I was at an event the other day talking with a group of women. We got into a conversation about “what do you do?” and of course my answer of “I write romance novels” peaked their interest.
A lot of questions were what I expected:
- How do you write those love scenes?
- Where do you come up with your ideas?
- How long does it take to write one?
But then a woman asked me something I’ve never considered before. She asked me:
Your husband doesn’t have a problem with that?
So I asked him. And he gave me a puzzled look.
Are Romance Novels Bad For A Marriage?
There’s the belief that romance books are “bad” books. They are dangerous books that give girls and women unrealistic outlooks on life. This theory is holding strong with feminists as well as religious groups. (I’m not trying to be overly general with this, it’s just what I’ve found in my search.) One group despises the concept of a man being the center of a woman’s world, while the other wants nothing to do with the sex scenes portrayed in the narrative. They put the wrong thoughts into a woman’s mind, after all.
I’m a progressive. A feminist. I’ve read romance novels throughout my life to varying degrees. I have an equal partnership with my husband. We consider ourselves to be humanists by nature.
We’re married, which means we’ve had our share of ups and downs. You can’t have a strong marriage without living through the good and the bad, especially after thirty years. Still, he looked at me and asked “Why would I have an issue with you writing romance? If it’s what you need to do at this point in your life, why not?”
Romance novels are, for the most part, written by women, about women, for women. It allows us to explore who we are as women. Who we want to be. Finding out what we can be. Pushing ourselves to be more of who we are.
When I began writing romance novels, I did so because I couldn’t find the books I wanted to read. (Which incidentally is why many romance writers get into writing novels.) I wanted to read more about second chances. I wanted to explore couples finding love again in midlife. I wanted to read about men and women creating strong relationships after divorce, death, caregiving – all of the things we’ve experienced in our 40s, 50s, and 60s.
I wanted a book that spoke to my heart. With people that had realistic views of the world. People who were facing difficult times, making changes to their lives, looking for a little reinvention, and had decided that they weren’t too old for love.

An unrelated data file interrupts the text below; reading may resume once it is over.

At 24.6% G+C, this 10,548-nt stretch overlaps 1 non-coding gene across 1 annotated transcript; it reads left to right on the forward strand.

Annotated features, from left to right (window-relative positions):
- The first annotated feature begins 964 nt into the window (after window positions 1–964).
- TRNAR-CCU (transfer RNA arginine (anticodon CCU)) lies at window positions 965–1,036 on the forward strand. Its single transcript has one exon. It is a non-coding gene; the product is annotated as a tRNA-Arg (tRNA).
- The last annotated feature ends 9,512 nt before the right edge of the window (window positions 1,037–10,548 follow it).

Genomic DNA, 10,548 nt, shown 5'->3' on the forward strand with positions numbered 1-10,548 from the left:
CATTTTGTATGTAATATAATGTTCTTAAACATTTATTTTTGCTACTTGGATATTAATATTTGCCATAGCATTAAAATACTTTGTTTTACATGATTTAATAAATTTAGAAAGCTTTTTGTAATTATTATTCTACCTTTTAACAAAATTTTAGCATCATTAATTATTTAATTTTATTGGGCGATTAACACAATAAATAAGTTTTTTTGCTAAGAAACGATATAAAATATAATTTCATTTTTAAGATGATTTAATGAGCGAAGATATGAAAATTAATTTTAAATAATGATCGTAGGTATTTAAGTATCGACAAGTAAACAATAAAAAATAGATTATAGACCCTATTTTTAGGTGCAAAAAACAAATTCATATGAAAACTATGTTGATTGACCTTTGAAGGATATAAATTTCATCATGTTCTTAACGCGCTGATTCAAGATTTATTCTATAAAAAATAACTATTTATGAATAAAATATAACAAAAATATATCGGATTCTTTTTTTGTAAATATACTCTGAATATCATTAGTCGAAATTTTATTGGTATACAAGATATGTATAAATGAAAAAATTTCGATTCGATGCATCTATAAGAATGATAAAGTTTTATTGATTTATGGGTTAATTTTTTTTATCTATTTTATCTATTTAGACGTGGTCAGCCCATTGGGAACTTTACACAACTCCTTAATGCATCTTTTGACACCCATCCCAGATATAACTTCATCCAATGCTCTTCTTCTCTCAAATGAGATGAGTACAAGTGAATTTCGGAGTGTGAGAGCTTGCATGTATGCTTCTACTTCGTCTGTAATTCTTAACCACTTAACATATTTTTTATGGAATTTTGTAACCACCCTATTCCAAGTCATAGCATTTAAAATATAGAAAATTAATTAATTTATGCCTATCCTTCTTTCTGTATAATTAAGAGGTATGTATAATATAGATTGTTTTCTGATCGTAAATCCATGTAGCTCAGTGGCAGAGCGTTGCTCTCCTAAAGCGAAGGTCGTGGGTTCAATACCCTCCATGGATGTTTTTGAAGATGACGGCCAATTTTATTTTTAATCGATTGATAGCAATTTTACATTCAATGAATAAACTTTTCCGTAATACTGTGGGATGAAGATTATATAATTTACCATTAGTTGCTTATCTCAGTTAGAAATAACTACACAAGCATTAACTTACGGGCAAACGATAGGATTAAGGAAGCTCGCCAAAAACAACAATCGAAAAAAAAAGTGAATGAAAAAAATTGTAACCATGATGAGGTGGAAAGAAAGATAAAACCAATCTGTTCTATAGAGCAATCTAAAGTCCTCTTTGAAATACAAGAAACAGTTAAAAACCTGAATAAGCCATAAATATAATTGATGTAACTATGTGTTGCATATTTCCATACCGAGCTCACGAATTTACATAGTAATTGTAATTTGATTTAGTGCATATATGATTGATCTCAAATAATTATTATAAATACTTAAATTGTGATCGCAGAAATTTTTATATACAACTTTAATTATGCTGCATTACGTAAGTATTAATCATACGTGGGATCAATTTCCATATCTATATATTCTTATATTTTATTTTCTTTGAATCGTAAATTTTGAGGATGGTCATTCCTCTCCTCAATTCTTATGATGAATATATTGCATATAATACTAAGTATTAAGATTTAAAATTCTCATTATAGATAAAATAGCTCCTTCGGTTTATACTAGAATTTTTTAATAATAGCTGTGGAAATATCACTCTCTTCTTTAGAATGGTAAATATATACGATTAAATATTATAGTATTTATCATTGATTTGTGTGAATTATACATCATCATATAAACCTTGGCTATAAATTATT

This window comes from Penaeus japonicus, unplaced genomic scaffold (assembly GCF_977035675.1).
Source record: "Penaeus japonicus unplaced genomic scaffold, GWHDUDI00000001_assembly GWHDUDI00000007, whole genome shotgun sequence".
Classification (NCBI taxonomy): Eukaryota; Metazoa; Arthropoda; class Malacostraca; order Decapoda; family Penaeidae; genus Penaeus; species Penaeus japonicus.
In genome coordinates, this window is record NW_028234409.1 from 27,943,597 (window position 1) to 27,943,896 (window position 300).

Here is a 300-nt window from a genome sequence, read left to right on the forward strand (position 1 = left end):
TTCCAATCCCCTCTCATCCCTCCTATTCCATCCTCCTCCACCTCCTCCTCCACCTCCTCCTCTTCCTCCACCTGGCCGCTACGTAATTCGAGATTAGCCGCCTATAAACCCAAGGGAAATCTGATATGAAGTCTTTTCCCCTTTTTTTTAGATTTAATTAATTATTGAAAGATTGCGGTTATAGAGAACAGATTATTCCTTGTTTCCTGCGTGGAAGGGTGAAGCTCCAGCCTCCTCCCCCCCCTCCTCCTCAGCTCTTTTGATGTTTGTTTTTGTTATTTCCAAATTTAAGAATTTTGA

I want to write the books I want to read.
They have to speak to my heart, and be about women just like me.
I’m in my fifties. And I can tell you I’m just getting started. I want everything I wanted when I was in my twenties – a great career, a beautiful place to live, travel opportunities that can build up my knowledge of the world, cultural experiences, and yes, romance too – just not with the end being to settle down and raise a family. Been there, done that. Now I just want a great man to be there to support me as I have the best years of my life still in front of me!
If anything, I think romance – sex too – is a natural part of midlife. Can you imagine 40-somethings, 50-somethings, or 60-somethings finding a new relationship and NOT incorporating sex into it fairly quickly? So of course, my romance books have sex in them. I don’t write about my personal sex life. I don’t air my own relationship out on the pages of my novels. I listen to what’s going on in the world. And I write after asking: what if?
I don’t think romance novels are any more unhealthy than anything else in life. To have a great relationship means being honest and open. My writing has allowed me to explore more of who I am right now, at this point in time. It’s made me stronger, to do what I need to do at this point in my life.
And my husband reaps the rewards by having the best me I can possibly be.
If you’re in a healthy place, every activity you take on makes you a stronger person. If you’re in a healthy relationship, every activity you do helps you discover more of who you are, together.
I write romance because I have a story to tell. I write romance because it’s a great way to get a message out.
And right now in this world, I feel we need a little bit of happiness, something that can take our minds off of the bad stuff and visit a world where we revisit the good stuff. To help confirm that through it all, humankind still has a lot of the good stuff left to discover and share.
That helps me grow. And by growing, my husband benefits too.